Murray noted that he had briefly been able to see a message between Peter Murrell, SNP Chief Executive Officer, Sturgeon's husband, and Sue Ruddick, the SNP's Chief Operating Officer proposing "it was now the right time to put pressure on Police Scotland to move forward against Alex Salmond" (Murray's words).

Another message from Ruddick suggested that if the police would explain what evidence they wanted, Ruddick et al would get it. Another explained the plan to have a "strongly detrimental effect" (Murray's words) on Salmond while retaining anonymity.

These messages remain subject to intense disputes between a toothless Scottish parliamentary inquiry set up to investigate the Salmond affair and the Crown Office, the Scottish government, and the Lord Advocate. Salmond is due to give evidence in February, Sturgeon soon after. Peter Murrell has refused to return to the inquiry to explain contradictions in his own evidence.

By November 2019, Murray had become aware of the identities of all those accusing Salmond of sexual offences. He commented, "I realised that something extraordinary and morally disgusting was happening. If the public knew the identities of those being put up to make allegations, and just how close to Nicola Sturgeon they were, they would immediately understand what was happening. But the convention protecting the identities of those making allegations of sexual assault made such allegations the perfect vehicle for a positive campaign to frame on false charges, while the perpetrators of this conspiracy to pervert the course of justice had the protection of the courts against exposure."

The same month a deluge of lurid news and TV headlines accompanied the news that Salmond had been charged with attempted rape, intent to rape, indecent assault and a series of more minor charges. Murray noted, "The Crown can release salacious detail about attempted rape while lying naked on top of somebody in bed, and the media can echo this to the heavens. But from that moment, nobody can publish anything to contradict the Crown without being in contempt of court."

Murray resorted to satire, proposing a script for the famous BBC TV comedy, Yes Minister, which sketched "the tactics being employed by the prosecution, and seeking to make it plain to the Sturgeon circle that I knew precisely how their scheme was supposed to operate."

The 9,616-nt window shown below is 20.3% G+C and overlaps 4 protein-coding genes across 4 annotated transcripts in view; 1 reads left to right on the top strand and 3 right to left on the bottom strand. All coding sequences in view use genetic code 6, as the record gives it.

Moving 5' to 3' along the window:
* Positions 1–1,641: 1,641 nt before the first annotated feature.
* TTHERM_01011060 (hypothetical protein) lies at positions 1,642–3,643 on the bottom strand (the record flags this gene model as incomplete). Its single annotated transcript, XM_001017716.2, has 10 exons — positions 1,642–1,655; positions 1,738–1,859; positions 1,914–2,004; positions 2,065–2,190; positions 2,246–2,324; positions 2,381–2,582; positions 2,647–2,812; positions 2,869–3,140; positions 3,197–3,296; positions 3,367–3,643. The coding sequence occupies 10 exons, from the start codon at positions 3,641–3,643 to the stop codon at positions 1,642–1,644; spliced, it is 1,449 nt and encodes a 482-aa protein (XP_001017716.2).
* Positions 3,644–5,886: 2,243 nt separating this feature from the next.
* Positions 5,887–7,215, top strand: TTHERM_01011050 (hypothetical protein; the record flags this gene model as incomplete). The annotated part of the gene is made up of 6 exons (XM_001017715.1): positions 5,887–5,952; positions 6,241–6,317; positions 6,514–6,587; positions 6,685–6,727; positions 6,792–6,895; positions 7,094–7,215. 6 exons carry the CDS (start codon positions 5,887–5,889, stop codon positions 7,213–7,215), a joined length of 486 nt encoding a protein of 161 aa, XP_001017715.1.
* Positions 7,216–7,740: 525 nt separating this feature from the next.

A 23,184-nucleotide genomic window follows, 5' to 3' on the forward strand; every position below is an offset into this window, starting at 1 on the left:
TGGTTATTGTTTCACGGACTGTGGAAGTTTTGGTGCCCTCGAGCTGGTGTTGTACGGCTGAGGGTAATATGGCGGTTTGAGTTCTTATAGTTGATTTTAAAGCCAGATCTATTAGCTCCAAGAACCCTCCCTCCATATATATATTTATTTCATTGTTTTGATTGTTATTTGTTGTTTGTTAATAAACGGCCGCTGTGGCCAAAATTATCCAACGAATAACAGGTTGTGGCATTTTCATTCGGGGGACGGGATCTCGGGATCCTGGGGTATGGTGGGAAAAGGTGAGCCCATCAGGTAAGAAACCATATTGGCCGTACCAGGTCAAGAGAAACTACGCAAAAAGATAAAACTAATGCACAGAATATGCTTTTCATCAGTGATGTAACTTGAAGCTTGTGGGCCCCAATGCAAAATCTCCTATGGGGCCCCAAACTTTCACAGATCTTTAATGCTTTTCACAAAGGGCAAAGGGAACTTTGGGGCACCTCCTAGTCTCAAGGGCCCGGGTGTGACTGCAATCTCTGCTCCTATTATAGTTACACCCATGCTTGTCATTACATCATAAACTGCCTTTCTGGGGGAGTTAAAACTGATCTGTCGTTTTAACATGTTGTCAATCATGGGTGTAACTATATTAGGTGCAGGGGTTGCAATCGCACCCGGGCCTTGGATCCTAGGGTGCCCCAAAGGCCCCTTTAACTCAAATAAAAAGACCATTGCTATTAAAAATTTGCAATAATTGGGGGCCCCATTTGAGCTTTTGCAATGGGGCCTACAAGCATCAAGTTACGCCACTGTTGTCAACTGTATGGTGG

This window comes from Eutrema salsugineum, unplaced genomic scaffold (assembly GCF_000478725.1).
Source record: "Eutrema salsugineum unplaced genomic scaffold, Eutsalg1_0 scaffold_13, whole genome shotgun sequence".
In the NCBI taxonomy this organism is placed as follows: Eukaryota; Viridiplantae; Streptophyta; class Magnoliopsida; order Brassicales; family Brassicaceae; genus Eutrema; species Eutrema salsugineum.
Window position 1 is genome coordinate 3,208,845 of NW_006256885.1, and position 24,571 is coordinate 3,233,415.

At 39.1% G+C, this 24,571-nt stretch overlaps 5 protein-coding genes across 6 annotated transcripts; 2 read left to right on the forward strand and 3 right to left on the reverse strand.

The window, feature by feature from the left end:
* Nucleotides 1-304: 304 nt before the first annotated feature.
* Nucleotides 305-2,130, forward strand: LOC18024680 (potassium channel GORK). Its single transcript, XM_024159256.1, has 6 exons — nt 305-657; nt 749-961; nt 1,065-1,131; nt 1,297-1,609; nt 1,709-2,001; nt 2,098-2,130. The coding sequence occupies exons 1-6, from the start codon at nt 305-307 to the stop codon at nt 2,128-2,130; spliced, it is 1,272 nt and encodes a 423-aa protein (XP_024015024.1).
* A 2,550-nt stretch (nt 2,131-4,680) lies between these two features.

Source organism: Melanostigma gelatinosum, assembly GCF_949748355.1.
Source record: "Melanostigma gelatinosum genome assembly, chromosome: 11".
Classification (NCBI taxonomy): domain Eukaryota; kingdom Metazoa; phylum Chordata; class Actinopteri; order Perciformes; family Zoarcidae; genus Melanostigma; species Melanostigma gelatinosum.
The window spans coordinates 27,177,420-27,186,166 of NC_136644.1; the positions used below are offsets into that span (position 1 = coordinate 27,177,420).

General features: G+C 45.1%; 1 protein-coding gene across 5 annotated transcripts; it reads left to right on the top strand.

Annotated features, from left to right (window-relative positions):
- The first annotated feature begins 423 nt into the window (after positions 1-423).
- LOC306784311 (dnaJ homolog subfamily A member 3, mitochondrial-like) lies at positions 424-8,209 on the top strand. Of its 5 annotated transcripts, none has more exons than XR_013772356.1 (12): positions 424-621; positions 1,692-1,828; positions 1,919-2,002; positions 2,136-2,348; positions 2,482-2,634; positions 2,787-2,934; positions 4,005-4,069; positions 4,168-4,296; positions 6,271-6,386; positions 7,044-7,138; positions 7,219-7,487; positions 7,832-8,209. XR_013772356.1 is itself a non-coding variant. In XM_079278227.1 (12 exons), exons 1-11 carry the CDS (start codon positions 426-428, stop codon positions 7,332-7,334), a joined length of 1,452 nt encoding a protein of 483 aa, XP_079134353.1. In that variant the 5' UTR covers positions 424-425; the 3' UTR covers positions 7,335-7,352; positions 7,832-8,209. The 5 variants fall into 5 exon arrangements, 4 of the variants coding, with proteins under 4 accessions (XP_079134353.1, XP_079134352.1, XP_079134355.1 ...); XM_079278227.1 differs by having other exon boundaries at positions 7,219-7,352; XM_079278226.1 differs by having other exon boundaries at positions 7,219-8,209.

He continued, "The notion that this cryptic, satirical article, described as fiction, on a personal blog, would influence a jury is fanciful. When compared to the absolute torrent of hostile mainstream media material fed by the Crown Office, as detailed above, and vicious social media comment, aimed at Alex Salmond, the fact that the Crown Office are prosecuting only an extremely rare news source sympathetic to Salmond is, in my view, deeply sinister..."

The remainder of Murray's submission compares his writing and commentary with other reporters, hostile to Salmond, offering far more explicit clues as to the identity of the accusers and none of whom have been accused of contempt of court. These include pieces by Dani Garavelli for Scotland on Sunday and news presenter Kirsty Wark's "The Trial of Alex Salmond" for the BBC, both of which sought to rerun the trial, missing out defence witnesses whose evidence led to the Salmond's acquittal on all charges, and giving the impression that the jury's verdict was perverse.

The WSWS defence of Murray's right to comment and report on a blatant political conspiracy to destroy a major public figure does not imply the slightest support to either Murray's or Salmond's nationalist political agenda, which like Sturgeon’s, sows divisions in the working class in pursuit of the commercial ambitions of the Scottish bourgeoisie and its upper middle class periphery. Indeed, the methods utilised by the SNP leadership against Salmond, one of their own and the principle architect of the SNP's internal regime, should serve as the sharpest of warnings about the methods all factions of the SNP are prepared to use against the working class.